After The Hunt.

After The Hunt.

The article on hog hunting for American Hunter is written and sent to my editor. Here’s some stuff that didn’t make it into the mix.

  • A hog hunting school like I attended is a really great way to get into hunting. If you’re like me, (and I know I am), the biggest problem with trying something new is that I don’t know what I don’t know. As such, having one day set aside to sight in our rifles and learn a little bit about feral pigs, how they live and how you hunt them made the hunt itself a lot easier.
  • Watching the skinning/quartering process is essential to the experience. I spent my summers on a farm that raised chickens for market, so I know just what it takes to make the food we eat. It’s my sincere belief that Americans have no idea of the amount of effort needed to raise the food we eat, which is why we have a problem with obesity: All it takes for us to eat is money. A hunt will set you straight on such things right quickly, as you’ll so find out it takes WORK to stalk, shoot, quarter and then butcher a hog.
  • Jeff Cooper believed that hunting was essential to understanding self-defense, and he’s right. There is just something about knowing that you need to take a shot to end another creature’s life and you need to take that shot NOW that can’t be found on a stage at a match or in a bay while training. There isn’t that sense of urgency at a match, or even shooting a qual at a class. If I blow a stage, there’s always the next one. If I blow a qualifier while training, it’s only my ego on the line, not my family’s supper.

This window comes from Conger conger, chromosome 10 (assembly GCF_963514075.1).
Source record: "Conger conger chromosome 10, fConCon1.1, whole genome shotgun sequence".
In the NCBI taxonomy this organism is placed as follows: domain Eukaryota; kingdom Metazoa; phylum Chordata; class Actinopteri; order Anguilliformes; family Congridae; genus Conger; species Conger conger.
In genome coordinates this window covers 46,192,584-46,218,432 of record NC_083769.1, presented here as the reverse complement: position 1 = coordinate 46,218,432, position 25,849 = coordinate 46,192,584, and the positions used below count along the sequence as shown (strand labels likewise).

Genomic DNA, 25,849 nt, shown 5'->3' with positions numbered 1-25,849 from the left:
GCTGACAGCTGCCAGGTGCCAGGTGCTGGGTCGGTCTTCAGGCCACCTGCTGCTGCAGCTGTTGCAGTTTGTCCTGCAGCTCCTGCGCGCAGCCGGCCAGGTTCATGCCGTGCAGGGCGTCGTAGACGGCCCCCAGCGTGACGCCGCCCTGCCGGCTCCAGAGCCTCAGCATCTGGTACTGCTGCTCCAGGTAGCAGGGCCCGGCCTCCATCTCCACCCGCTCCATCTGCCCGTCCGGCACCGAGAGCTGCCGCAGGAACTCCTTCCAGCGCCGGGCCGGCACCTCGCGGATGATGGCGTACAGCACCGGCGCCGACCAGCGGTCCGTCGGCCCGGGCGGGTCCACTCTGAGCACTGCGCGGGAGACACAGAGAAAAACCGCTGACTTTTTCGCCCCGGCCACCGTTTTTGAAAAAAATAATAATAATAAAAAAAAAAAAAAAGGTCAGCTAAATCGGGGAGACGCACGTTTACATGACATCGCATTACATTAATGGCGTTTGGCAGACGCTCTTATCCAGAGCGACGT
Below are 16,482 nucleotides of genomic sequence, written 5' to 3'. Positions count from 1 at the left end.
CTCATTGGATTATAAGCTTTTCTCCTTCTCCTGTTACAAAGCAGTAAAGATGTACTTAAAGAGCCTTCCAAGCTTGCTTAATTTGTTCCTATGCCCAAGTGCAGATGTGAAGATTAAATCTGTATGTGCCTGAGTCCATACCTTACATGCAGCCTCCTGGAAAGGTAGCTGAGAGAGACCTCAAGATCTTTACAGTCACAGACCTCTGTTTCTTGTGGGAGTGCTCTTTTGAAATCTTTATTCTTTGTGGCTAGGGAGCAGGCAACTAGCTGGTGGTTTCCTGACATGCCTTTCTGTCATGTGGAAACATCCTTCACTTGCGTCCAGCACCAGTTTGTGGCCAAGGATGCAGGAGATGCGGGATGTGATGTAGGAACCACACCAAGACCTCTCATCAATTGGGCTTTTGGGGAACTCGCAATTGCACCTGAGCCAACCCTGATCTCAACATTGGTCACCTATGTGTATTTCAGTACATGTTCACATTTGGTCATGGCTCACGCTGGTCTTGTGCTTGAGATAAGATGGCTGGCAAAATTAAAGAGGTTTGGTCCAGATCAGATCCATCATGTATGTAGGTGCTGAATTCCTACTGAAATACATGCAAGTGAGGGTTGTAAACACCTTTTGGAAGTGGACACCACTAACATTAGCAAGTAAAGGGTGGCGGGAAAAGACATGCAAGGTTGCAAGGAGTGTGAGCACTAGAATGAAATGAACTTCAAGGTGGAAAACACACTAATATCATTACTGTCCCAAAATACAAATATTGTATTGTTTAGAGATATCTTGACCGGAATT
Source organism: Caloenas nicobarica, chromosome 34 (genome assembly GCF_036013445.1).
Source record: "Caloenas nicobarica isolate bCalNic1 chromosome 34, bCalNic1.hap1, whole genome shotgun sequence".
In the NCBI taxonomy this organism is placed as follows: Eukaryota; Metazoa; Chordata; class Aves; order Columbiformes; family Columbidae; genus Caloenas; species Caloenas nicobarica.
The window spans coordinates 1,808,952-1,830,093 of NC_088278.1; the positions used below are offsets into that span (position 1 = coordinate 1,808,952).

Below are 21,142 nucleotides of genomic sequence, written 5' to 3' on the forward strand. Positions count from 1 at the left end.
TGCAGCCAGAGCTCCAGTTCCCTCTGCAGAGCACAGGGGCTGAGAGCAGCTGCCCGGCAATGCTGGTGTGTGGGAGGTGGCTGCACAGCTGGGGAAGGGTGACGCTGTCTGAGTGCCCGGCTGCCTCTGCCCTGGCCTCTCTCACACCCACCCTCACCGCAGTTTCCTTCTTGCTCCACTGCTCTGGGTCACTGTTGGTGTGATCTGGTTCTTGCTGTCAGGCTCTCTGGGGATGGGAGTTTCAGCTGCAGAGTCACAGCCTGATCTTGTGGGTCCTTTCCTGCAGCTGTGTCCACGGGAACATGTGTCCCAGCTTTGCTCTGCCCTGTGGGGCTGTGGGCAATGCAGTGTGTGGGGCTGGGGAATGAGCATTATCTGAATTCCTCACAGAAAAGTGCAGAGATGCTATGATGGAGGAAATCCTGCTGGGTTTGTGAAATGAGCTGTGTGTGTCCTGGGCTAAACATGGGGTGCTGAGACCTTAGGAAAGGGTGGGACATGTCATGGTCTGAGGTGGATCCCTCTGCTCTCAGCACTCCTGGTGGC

Hunting, though? With hunting, you begin to realize that the stakes are truly mortal.
  • I was initially leery about hunting on a private preserve with a guide because I thought it’d be one step up from bear baiting. However, hunting with a guide was a lot more active than  I thought. It wasn’t a “Ok, pig there, shoot now” sort of thing: In reality, I spotted my critter first and led the stalk and helped in the chase afterwards. Yes, I’d get a lot more of the “outdoors” part of thing if I tramped around a wildlife preserve for a day or more chasing hogs, and that’s fine, I like the walking in the woods, and I’ll try that soon as well.
  • I was also a little dismissive at first about the gear that one of my fellow hunters brought to the hunt. He was using a budget .30-30 with a UTG scope on it rotated 90° so that elevation is now windage, a setup that doesn’t exactly scream “Competency!” to me. You know what, though? Dude used that effed up budget gun to make a 50 yard headshot on his pig, dropping it with one round right behind the ear.
    Serves me right for judging a book by its cover.